Professor Ethan Mollick and Sarah Toms are co-founders of Wharton Interactive, a community of researchers and instructors dedicated to transforming learning.

How an Online Expedition to Saturn Builds Better Leaders

The year is 2087. You have been invited along with other students to join the Enceladus Expedition, the first commercial space mission to Saturn’s moon Enceladus, whose south pole provides the only reliable source of liquid water beyond Earth. You accept this mission – and for a total of six hours over the next few days you will have to navigate real-world challenges as you compete with other teams during your online journey. You have joined The Saturn Parable simulation.

In the Outer Reaches of the Solar System

Jumping on a spacecraft to Saturn with other high school students from around the world may sound really appealing right about now, even from the comfort of your own computer. This particular escape, says Ethan Mollick, a Wharton associate professor of management who co-founded Wharton Interactive to create games that teach, is more than just a fun ride – it’s a learning experience.

Mollick (with a team of collaborators) led the design of The Saturn Parable, a multiplayer game that also teaches and evaluates leadership and team skills. The Wharton Global Youth Program has partnered with Wharton Interactive to provide the game to high school students this June (see related links with this article to enroll in the simulation).

“Research shows that simulations are the best way to teach leadership,” says Mollick, who has spent 15 years building and studying games for teaching. “If you analyze the best way to train teams, for example, simulations beat out lectures, group exercises, performance reviews and all the other things we try.” Mollick, a long-time gamer, boasts some 410 games in his own library.

The Saturn Parable mission to Enceladus is critical because it will prove to be the key to humanity’s expansion beyond Earth. The company that can land first on Saturn’s moon will claim its water supplies and trillions of dollars worth of value. Players must solve problems throughout (think navigational decisions, telemetry data, and mission control mandates) as they make their way to Enceladus. They receive continuous performance feedback from the gaming interface, and Mollick delivers live Zoom lectures. Players are able to interact through the game, as well as with one another in their Zoom team room.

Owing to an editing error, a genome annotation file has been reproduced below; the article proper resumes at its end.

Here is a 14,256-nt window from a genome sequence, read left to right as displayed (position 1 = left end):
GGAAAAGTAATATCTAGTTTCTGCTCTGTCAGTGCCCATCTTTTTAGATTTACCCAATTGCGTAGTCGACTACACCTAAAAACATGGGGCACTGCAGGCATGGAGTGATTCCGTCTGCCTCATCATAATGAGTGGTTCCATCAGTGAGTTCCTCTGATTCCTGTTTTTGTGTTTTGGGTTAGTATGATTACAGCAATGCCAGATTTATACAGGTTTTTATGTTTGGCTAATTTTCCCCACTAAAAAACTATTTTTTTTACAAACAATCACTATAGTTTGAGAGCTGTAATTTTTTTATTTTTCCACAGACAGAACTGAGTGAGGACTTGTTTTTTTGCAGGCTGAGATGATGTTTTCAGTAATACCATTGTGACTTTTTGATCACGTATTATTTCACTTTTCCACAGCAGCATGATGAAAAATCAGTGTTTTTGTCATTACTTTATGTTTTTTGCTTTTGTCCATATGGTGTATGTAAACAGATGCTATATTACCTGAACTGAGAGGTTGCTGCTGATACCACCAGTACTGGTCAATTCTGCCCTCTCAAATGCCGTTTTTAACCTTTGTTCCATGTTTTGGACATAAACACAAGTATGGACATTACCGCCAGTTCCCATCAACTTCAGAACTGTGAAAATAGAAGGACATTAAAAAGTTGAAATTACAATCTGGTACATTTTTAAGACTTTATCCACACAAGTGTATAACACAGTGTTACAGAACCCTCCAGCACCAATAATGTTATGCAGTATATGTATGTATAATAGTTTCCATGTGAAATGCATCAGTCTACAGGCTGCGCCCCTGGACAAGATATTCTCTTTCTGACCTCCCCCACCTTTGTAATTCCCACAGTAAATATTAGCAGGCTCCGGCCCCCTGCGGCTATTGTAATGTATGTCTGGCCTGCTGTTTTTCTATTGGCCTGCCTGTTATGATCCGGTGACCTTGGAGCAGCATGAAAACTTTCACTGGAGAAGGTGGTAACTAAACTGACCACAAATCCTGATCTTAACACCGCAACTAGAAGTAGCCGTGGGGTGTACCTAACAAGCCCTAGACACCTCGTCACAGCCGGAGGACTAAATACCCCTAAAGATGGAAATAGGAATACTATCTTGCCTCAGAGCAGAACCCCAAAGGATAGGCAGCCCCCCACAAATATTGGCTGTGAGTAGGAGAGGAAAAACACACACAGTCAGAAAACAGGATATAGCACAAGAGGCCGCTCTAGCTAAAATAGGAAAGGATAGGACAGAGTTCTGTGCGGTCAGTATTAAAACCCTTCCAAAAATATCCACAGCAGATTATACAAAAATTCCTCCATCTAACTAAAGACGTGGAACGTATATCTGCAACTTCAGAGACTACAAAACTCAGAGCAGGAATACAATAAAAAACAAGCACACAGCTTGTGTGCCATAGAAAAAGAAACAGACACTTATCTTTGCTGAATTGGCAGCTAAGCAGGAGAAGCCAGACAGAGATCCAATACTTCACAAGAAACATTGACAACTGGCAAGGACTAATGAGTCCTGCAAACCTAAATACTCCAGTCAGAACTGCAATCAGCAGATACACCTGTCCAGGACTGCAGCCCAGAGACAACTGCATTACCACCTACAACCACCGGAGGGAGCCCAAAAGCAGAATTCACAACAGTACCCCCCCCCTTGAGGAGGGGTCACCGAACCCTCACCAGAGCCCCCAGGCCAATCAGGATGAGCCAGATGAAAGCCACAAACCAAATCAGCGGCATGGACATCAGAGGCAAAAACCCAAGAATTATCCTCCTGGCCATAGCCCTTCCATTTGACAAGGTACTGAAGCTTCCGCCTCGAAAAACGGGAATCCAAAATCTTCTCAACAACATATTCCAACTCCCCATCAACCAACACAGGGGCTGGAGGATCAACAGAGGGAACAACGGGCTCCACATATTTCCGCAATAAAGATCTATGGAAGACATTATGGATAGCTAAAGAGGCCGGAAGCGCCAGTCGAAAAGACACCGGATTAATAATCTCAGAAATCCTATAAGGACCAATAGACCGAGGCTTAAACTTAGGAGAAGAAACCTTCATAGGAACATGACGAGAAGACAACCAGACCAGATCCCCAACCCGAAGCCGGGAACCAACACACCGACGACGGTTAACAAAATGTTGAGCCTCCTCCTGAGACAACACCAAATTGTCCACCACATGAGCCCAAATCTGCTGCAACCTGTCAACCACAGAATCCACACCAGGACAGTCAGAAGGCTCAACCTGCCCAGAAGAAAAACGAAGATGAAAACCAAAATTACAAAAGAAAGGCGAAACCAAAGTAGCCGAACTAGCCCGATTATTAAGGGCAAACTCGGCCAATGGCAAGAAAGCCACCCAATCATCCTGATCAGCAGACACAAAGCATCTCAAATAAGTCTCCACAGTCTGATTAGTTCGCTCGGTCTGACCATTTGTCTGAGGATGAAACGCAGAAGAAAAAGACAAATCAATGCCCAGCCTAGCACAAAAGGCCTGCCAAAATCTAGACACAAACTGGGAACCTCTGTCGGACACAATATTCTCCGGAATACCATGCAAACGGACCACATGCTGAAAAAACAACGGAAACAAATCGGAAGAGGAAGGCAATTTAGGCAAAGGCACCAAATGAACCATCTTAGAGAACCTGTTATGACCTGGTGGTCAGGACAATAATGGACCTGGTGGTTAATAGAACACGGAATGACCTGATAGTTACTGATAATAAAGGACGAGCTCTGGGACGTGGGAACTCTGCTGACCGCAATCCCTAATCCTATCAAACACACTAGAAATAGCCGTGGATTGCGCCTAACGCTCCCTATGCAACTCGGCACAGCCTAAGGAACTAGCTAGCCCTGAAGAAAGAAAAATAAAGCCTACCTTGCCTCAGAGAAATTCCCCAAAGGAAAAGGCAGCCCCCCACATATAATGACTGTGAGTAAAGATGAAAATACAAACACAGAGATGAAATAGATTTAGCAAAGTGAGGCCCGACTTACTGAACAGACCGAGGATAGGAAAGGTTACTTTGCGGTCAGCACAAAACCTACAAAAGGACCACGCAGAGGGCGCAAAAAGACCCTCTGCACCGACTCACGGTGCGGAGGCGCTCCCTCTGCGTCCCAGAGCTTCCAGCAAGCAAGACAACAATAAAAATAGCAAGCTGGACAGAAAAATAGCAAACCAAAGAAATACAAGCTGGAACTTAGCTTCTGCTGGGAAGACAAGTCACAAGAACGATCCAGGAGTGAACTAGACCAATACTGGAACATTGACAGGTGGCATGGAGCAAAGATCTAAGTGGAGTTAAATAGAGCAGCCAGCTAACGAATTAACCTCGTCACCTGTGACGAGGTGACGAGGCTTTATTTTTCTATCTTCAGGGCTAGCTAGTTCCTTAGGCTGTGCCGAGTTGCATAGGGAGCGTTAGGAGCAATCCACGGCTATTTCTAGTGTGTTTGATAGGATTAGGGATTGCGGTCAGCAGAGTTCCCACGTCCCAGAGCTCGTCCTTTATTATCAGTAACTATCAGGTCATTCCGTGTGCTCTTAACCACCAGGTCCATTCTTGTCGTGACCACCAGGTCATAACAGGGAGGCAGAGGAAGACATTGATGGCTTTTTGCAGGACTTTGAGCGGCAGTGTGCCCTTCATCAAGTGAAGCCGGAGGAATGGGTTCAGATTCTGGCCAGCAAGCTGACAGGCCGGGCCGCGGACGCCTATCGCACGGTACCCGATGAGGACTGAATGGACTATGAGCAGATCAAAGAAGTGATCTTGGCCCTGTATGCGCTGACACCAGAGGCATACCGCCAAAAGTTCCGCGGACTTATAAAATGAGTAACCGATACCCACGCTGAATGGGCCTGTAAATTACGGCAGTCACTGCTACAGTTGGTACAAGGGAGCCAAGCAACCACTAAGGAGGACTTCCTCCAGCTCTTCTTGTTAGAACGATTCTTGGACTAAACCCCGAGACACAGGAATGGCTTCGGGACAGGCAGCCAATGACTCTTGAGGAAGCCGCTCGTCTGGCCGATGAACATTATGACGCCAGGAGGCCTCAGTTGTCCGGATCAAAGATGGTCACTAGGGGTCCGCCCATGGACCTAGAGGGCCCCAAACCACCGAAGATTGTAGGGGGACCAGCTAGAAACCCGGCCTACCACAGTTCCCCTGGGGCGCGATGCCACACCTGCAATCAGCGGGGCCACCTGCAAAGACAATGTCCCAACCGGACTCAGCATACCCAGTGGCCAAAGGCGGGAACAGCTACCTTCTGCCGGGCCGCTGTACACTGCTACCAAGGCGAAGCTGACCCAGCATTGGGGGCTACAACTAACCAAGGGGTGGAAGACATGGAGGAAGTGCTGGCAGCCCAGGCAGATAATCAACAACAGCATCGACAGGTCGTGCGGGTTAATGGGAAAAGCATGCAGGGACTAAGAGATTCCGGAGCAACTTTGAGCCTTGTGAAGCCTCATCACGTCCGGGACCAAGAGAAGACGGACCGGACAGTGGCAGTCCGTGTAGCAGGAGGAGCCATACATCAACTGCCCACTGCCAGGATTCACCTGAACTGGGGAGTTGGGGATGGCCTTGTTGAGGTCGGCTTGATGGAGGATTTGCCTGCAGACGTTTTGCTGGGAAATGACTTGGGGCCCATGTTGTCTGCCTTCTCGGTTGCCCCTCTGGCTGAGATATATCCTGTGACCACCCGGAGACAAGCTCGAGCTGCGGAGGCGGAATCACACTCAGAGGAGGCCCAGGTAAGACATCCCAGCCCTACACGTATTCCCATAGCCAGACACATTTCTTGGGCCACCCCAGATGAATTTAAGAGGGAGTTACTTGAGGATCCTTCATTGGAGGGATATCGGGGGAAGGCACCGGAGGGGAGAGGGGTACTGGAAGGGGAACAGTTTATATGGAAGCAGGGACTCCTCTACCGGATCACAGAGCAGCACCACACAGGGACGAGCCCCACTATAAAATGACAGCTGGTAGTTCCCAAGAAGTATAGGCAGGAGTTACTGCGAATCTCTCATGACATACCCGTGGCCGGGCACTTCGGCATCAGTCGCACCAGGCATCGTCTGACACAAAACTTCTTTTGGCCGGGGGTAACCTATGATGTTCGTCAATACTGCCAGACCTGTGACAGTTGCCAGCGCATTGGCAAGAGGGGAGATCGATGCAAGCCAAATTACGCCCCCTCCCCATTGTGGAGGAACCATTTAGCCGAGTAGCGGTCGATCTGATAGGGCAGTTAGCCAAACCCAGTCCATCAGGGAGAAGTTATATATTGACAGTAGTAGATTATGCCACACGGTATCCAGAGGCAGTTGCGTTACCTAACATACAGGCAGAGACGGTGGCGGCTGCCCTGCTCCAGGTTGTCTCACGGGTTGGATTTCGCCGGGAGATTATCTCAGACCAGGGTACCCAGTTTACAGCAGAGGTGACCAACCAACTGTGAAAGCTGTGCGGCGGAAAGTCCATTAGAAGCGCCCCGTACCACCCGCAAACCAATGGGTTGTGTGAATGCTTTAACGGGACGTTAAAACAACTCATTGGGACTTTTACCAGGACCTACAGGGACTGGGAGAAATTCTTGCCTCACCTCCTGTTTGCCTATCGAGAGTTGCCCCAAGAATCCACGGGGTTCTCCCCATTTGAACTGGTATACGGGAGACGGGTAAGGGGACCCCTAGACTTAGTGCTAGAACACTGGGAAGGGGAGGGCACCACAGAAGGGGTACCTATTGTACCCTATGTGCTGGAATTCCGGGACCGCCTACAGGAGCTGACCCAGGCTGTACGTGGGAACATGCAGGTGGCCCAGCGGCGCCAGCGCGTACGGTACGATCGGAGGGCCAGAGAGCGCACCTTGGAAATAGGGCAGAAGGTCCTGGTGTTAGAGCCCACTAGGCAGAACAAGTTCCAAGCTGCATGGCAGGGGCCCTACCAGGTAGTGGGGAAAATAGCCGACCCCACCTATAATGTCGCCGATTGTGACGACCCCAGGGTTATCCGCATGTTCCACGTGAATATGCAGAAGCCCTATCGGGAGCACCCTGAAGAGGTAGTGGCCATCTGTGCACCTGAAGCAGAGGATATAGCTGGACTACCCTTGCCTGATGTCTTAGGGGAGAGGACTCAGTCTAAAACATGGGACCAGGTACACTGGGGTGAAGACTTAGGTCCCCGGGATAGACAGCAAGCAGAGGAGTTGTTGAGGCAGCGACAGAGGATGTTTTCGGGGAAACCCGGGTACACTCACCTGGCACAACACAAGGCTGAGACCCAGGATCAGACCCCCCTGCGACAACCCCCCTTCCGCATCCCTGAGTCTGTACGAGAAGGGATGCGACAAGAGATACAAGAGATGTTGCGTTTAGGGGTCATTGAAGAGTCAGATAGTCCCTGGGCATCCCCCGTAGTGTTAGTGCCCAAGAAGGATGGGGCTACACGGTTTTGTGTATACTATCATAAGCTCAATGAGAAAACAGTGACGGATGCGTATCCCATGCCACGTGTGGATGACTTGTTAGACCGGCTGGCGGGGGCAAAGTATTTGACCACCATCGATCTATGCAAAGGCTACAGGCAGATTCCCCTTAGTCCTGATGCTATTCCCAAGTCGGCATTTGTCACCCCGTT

“It needs to feel realistic enough that your decisions matter and the world makes sense. We want to give you an experience you’ll remember.” — Ethan Mollick, Wharton Interactive

For the duration of the simulation students are on their spaceship, in the outer reaches of the solar system. “You need to use your own skills in the art of persuading and collaborating with teammates,” notes Sarah Toms, co-founder and executive director of Wharton Interactive. “The best leaders hone their abilities through years of practice, lots of trial and error, and deep, personal reflection every step of the way while integrating the feedback of others. Simulations provide learners with a concentrated experience of each of these components. We can design the perfect scenarios that expose learners to concepts, providing opportunities to practice approaches to leadership and get feedback that’s grounded in research and best practice.”